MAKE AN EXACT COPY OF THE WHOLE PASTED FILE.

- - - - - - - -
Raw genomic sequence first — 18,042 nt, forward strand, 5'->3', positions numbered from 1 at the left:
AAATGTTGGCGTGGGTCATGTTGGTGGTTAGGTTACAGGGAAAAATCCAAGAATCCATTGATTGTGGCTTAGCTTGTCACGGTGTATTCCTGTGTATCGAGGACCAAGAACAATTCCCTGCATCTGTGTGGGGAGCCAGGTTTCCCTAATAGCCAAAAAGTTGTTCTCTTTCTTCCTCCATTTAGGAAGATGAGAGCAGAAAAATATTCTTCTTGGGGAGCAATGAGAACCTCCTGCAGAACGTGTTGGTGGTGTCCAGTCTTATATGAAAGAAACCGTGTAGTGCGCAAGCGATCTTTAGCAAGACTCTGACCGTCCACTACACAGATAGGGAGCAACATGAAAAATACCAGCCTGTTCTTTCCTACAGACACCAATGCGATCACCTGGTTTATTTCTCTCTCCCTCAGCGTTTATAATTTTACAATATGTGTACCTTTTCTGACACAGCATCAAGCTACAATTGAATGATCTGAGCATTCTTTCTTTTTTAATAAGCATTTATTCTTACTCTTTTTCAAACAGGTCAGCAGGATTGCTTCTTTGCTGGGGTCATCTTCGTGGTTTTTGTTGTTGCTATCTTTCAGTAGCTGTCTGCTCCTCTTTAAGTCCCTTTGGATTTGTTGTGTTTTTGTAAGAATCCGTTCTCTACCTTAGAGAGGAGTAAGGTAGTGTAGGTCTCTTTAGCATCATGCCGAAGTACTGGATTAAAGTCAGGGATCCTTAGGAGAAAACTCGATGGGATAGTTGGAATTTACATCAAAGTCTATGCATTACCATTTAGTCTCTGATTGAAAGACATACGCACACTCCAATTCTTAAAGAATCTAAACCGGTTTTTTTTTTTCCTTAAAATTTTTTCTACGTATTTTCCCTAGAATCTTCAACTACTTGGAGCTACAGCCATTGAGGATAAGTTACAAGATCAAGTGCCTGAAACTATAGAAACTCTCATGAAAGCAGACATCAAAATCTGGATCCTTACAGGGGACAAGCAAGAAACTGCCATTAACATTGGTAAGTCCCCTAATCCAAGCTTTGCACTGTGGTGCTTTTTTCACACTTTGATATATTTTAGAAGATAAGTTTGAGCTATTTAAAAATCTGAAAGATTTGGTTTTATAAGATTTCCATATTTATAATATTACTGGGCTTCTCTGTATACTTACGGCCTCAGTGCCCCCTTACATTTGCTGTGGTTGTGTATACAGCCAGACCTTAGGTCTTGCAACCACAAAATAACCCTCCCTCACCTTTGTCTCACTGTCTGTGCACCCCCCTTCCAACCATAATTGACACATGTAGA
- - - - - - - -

Raw genomic sequence first — 18,042 nt, forward strand, 5'->3', positions numbered from 1 at the left:
AAATGTTGGCGTGGGTCATGTTGGTGGTTAGGTTACAGGGAAAAATCCAAGAATCCATTGATTGTGGCTTAGCTTGTCACGGTGTATTCCTGTGTATCGAGGACCAAGAACAATTCCCTGCATCTGTGTGGGGAGCCAGGTTTCCCTAATAGCCAAAAAGTTGTTCTCTTTCTTCCTCCATTTAGGAAGATGAGAGCAGAAAAATATTCTTCTTGGGGAGCAATGAGAACCTCCTGCAGAACGTGTTGGTGGTGTCCAGTCTTATATGAAAGAAACCGTGTAGTGCGCAAGCGATCTTTAGCAAGACTCTGACCGTCCACTACACAGATAGGGAGCAACATGAAAAATACCAGCCTGTTCTTTCCTACAGACACCAATGCGATCACCTGGTTTATTTCTCTCTCCCTCAGCGTTTATAATTTTACAATATGTGTACCTTTTCTGACACAGCATCAAGCTACAATTGAATGATCTGAGCATTCTTTCTTTTTTAATAAGCATTTATTCTTACTCTTTTTCAAACAGGTCAGCAGGATTGCTTCTTTGCTGGGGTCATCTTCGTGGTTTTTGTTGTTGCTATCTTTCAGTAGCTGTCTGCTCCTCTTTAAGTCCCTTTGGATTTGTTGTGTTTTTGTAAGAATCCGTTCTCTACCTTAGAGAGGAGTAAGGTAGTGTAGGTCTCTTTAGCATCATGCCGAAGTACTGGATTAAAGTCAGGGATCCTTAGGAGAAAACTCGATGGGATAGTTGGAATTTACATCAAAGTCTATGCATTACCATTTAGTCTCTGATTGAAAGACATACGCACACTCCAATTCTTAAAGAATCTAAACCGGTTTTTTTTTTTCCTTAAAATTTTTTCTACGTATTTTCCCTAGAATCTTCAACTACTTGGAGCTACAGCCATTGAGGATAAGTTACAAGATCAAGTGCCTGAAACTATAGAAACTCTCATGAAAGCAGACATCAAAATCTGGATCCTTACAGGGGACAAGCAAGAAACTGCCATTAACATTGGTAAGTCCCCTAATCCAAGCTTTGCACTGTGGTGCTTTTTTCACACTTTGATATATTTTAGAAGATAAGTTTGAGCTATTTAAAAATCTGAAAGATTTGGTTTTATAAGATTTCCATATTTATAATATTACTGGGCTTCTCTGTATACTTACGGCCTCAGTGCCCCCTTACATTTGCTGTGGTTGTGTATACAGCCAGACCTTAGGTCTTGCAACCACAAAATAACCCTCCCTCACCTTTGTCTCACTGTCTGTGCACCCCCCTTCCAACCATAATTGACACATGTAGA